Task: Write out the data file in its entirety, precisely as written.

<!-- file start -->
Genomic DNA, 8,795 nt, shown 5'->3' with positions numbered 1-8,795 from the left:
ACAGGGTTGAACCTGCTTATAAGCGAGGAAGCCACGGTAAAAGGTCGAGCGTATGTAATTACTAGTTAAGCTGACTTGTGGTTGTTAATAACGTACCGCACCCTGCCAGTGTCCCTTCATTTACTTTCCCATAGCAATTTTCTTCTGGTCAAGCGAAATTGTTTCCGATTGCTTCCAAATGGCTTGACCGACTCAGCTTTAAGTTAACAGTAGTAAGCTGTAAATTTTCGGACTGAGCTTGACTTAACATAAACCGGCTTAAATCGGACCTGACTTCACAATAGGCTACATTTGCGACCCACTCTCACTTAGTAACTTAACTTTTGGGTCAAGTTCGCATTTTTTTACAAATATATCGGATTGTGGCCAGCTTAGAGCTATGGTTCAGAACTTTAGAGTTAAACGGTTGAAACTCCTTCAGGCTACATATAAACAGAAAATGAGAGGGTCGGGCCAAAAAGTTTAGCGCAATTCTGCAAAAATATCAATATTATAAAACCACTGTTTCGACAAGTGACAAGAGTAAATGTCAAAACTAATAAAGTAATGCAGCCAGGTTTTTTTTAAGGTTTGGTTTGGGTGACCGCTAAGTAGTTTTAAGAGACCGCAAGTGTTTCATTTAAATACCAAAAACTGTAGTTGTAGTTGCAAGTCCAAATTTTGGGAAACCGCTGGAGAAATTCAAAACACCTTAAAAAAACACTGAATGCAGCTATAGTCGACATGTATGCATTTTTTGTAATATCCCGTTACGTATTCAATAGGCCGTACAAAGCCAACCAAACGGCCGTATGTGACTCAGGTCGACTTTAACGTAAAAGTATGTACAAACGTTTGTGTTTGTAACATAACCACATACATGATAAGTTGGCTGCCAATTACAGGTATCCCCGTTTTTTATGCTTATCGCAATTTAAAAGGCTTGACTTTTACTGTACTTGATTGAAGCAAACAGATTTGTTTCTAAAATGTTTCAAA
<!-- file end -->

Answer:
Genomic DNA, 8,795 nt, shown 5'->3' with positions numbered 1-8,795 from the left:
ACAGGGTTGAACCTGCTTATAAGCGAGGAAGCCACGGTAAAAGGTCGAGCGTATGTAATTACTAGTTAAGCTGACTTGTGGTTGTTAATAACGTACCGCACCCTGCCAGTGTCCCTTCATTTACTTTCCCATAGCAATTTTCTTCTGGTCAAGCGAAATTGTTTCCGATTGCTTCCAAATGGCTTGACCGACTCAGCTTTAAGTTAACAGTAGTAAGCTGTAAATTTTCGGACTGAGCTTGACTTAACATAAACCGGCTTAAATCGGACCTGACTTCACAATAGGCTACATTTGCGACCCACTCTCACTTAGTAACTTAACTTTTGGGTCAAGTTCGCATTTTTTTACAAATATATCGGATTGTGGCCAGCTTAGAGCTATGGTTCAGAACTTTAGAGTTAAACGGTTGAAACTCCTTCAGGCTACATATAAACAGAAAATGAGAGGGTCGGGCCAAAAAGTTTAGCGCAATTCTGCAAAAATATCAATATTATAAAACCACTGTTTCGACAAGTGACAAGAGTAAATGTCAAAACTAATAAAGTAATGCAGCCAGGTTTTTTTTAAGGTTTGGTTTGGGTGACCGCTAAGTAGTTTTAAGAGACCGCAAGTGTTTCATTTAAATACCAAAAACTGTAGTTGTAGTTGCAAGTCCAAATTTTGGGAAACCGCTGGAGAAATTCAAAACACCTTAAAAAAACACTGAATGCAGCTATAGTCGACATGTATGCATTTTTTGTAATATCCCGTTACGTATTCAATAGGCCGTACAAAGCCAACCAAACGGCCGTATGTGACTCAGGTCGACTTTAACGTAAAAGTATGTACAAACGTTTGTGTTTGTAACATAACCACATACATGATAAGTTGGCTGCCAATTACAGGTATCCCCGTTTTTTATGCTTATCGCAATTTAAAAGGCTTGACTTTTACTGTACTTGATTGAAGCAAACAGATTTGTTTCTAAAATGTTTCAAA